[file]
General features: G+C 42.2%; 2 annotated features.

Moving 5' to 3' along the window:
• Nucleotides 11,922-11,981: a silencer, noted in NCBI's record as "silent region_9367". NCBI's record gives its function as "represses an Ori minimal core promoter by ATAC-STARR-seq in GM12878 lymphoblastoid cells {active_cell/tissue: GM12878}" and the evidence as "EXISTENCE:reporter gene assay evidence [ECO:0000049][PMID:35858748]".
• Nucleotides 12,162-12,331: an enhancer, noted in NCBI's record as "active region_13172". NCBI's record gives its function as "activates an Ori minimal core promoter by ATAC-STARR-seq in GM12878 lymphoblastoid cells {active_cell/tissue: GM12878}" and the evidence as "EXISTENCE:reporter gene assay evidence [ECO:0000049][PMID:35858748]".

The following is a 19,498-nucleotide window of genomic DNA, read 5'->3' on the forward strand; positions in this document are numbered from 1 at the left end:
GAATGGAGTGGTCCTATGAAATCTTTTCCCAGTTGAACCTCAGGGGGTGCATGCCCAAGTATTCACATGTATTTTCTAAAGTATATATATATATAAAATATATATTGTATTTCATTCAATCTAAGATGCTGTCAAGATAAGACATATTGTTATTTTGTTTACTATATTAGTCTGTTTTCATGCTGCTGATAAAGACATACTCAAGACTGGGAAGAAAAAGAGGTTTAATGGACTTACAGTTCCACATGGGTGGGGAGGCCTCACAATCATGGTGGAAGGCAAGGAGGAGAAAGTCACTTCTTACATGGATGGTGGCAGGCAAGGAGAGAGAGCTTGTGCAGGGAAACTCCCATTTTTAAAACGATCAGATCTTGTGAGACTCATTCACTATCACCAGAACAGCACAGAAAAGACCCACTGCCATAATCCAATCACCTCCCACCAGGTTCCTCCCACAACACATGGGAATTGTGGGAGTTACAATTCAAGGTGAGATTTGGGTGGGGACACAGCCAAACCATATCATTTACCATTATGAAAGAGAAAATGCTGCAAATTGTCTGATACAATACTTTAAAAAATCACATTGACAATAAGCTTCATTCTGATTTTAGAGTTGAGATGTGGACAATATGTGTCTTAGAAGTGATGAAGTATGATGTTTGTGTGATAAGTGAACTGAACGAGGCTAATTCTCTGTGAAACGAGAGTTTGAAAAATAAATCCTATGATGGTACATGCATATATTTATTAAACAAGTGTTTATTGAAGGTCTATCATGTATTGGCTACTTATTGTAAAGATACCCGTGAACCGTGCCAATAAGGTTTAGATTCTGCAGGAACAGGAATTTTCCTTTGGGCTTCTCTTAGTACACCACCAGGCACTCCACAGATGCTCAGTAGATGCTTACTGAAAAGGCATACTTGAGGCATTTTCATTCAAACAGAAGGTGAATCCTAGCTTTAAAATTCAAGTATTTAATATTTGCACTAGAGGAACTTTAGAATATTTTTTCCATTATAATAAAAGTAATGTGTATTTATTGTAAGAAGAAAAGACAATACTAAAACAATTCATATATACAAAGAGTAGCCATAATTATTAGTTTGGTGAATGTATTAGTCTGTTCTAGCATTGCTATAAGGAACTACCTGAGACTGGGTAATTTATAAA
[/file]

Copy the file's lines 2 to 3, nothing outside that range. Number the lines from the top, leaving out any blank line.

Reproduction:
Moving 5' to 3' along the window:
• Nucleotides 11,922-11,981: a silencer, noted in NCBI's record as "silent region_9367". NCBI's record gives its function as "represses an Ori minimal core promoter by ATAC-STARR-seq in GM12878 lymphoblastoid cells {active_cell/tissue: GM12878}" and the evidence as "EXISTENCE:reporter gene assay evidence [ECO:0000049][PMID:35858748]".